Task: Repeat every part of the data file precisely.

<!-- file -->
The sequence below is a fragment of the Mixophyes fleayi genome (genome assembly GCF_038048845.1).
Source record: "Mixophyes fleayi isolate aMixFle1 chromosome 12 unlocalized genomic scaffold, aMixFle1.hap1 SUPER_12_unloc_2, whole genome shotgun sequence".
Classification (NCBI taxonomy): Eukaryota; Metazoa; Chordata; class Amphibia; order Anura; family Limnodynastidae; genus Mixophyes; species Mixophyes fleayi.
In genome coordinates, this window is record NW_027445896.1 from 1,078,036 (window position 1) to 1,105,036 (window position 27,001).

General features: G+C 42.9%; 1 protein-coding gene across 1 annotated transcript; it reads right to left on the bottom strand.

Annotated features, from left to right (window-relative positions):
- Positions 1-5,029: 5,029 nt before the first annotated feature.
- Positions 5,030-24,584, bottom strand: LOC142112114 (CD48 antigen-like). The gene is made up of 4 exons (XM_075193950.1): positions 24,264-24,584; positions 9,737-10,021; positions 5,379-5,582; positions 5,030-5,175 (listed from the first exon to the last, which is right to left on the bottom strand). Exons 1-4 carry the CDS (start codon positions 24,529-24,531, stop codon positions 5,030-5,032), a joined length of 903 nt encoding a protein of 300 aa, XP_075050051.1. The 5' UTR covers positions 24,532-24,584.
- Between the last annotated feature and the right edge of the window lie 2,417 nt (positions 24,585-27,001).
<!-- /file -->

The sequence below is a fragment of the Mixophyes fleayi genome (genome assembly GCF_038048845.1).
Source record: "Mixophyes fleayi isolate aMixFle1 chromosome 12 unlocalized genomic scaffold, aMixFle1.hap1 SUPER_12_unloc_2, whole genome shotgun sequence".
Classification (NCBI taxonomy): Eukaryota; Metazoa; Chordata; class Amphibia; order Anura; family Limnodynastidae; genus Mixophyes; species Mixophyes fleayi.
In genome coordinates, this window is record NW_027445896.1 from 1,078,036 (window position 1) to 1,105,036 (window position 27,001).

General features: G+C 42.9%; 1 protein-coding gene across 1 annotated transcript; it reads right to left on the bottom strand.

Annotated features, from left to right (window-relative positions):
- Positions 1-5,029: 5,029 nt before the first annotated feature.
- Positions 5,030-24,584, bottom strand: LOC142112114 (CD48 antigen-like). The gene is made up of 4 exons (XM_075193950.1): positions 24,264-24,584; positions 9,737-10,021; positions 5,379-5,582; positions 5,030-5,175 (listed from the first exon to the last, which is right to left on the bottom strand). Exons 1-4 carry the CDS (start codon positions 24,529-24,531, stop codon positions 5,030-5,032), a joined length of 903 nt encoding a protein of 300 aa, XP_075050051.1. The 5' UTR covers positions 24,532-24,584.
- Between the last annotated feature and the right edge of the window lie 2,417 nt (positions 24,585-27,001).